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monsterevo 8th June 2012 04:03 AM

Opinions on a Concept
 
Hi guys,

I just wanted to share this idea I had and see if it is worth trying to build. The idea is to take the input then run each channel then divide it into 10 bands and each band leads to its own amplifier stage.

Left channel - 32 hz - Amplifier (Completely separate amplifier stages) -
- 64 hz - Amplifier - Output
- 125 hz - Amplifier - Output
- 250 hz - Amplifier - read above
- 500hz - Amplifier - I'm lazy
- 1 khz - Amplifier - Same here
- 2 khz - Amplifier -
- 4 khz - Amplifier -
- 8 khz - Amplifier -
- 16 khz - Amplifier -
Well, you guys know it goes the same for the right channel. First what I want to know is that if each band gets its own separate amplifier, would there be a increase in sound quality? If the answer is no, well it really is not worth trying to design this amplifier. Secondly, would it work as a headphone amp?I just want to know because I am curious. Be merciful to me oh Audio Masters, I am just, as one who frequents the world wide web would say, a noob.

Thanks.

CBS240 8th June 2012 05:35 AM

You could get a bunch of cheap LM386 chips and test the idea, but it seems like a lot of trouble and you would need a dedicated speaker for each band. Also each band will require a different power range. I think it would be better to make a quality full range amplifer and experiment with passive filters. For example, 4th order Butterworth bandpass filters for the speakers would give very sharp cut off frequency bands. Passive filters for the input could be used as well.



:2c:

jan.didden 8th June 2012 05:57 AM

I think the big problem will be that you'll need a bunch of speaker drivers that you need to get to work in a homogeneous way. I think that will negate any advantages, and then some.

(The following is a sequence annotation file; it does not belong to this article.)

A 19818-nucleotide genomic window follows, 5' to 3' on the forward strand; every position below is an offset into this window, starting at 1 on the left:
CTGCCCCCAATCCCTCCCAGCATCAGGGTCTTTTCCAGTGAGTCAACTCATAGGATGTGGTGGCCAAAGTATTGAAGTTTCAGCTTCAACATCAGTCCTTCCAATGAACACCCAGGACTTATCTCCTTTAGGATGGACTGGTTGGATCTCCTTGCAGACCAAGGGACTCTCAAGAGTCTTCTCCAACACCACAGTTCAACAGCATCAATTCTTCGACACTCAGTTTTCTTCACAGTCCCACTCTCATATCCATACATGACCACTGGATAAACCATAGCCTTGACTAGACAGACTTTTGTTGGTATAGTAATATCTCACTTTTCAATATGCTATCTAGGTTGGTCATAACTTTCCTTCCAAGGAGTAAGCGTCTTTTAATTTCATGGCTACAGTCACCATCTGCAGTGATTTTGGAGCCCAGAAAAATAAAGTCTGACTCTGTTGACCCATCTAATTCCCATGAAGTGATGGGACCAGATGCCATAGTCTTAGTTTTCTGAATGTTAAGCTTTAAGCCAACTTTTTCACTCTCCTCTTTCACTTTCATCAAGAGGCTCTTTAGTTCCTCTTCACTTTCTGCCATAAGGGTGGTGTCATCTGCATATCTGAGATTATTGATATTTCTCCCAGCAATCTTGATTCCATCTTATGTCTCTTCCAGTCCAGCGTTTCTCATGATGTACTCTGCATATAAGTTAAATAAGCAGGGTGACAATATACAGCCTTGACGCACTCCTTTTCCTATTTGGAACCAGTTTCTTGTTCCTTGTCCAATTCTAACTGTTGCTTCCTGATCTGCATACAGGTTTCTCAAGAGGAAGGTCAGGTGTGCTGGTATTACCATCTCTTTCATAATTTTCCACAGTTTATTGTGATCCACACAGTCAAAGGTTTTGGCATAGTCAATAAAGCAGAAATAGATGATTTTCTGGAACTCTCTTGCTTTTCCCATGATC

If you know the problems to make a 4-way active system, imagine the problems for a 9-way system ;-)

jan didden

monsterevo 8th June 2012 06:11 AM

Wow 9 way active system is beyond my comprehension.

What if all the bands are mixed back into a single channel? Or am i better off not even dividing up the channel into separate bands?

Thanks

jan.didden 8th June 2012 07:07 AM

What is your reason to think about it? What is the issue you want to solve?

jan

jan.didden 8th June 2012 07:09 AM

Quote:

Originally Posted by monsterevo (Post 3051918)
What if all the bands are mixed back into a single channel? Thanks

Obviously then you'r back where you started. ;)

kenpeter 8th June 2012 01:47 PM

It might help certain clipping situations.
The peak of a drum kick isn't going to compress a cymbol flat...

lduarte1973 8th June 2012 02:42 PM

if its for home use make it a 4 way or 3 way plus subs (if you dont want big cabinets)

sreten 8th June 2012 02:50 PM

Quote:

Originally Posted by monsterevo (Post 3051918)
Wow 9 way active system is beyond my comprehension.

What if all the bands are mixed back into a single channel?
Thanks

Hi,

Simply put you can't do that, the amplifiers will "fight" each
other, and basically almost immediately blow each other up.

The idea is a non-starter. One amp per speaker driver works.


rgds, sreten.

CBS240 8th June 2012 05:30 PM

Quote:

Originally Posted by kenpeter (Post 3052281)
It might help certain clipping situations.
The peak of a drum kick isn't going to compress a cymbol flat...

As a drummer I know that the crash cymbal is rarely played without a bass drum or snare note at the same time. This can present a problem if the amplifier differential gain/phase is affected by the signal. Changes in the gain of the amplifier that is related to the signal is called AIM or amplitude intermodulation distortion and this is related back through the feedback loop affecting the imput stage creating phase distortion or PIM. IMO, significant amounts of this type of distortion is very detrimental to the 'sound' of the amplifier. The sound stage suffers greatly and you begin to lose the separation between the instruments in the program material. The bass drum/cymbal is a good test. I think this is part of why many companies 'cheat' and do not use a single amplifier channel for full range to drive a 3 or 4 way speaker with passive crossover networks. That and the extra headroom required.:rolleyes:

But then if I were just trying to make a buck what would I care? THD passes spec so it's high quality right?....:whacko: It seems to be the norm these days. You would think with all the modern advancements in semi fab that the opposite would be the case...:whazzat: This is why audiophiles like myself go to the trouble to learn and design and build my own Hi Fi amplifier.;)


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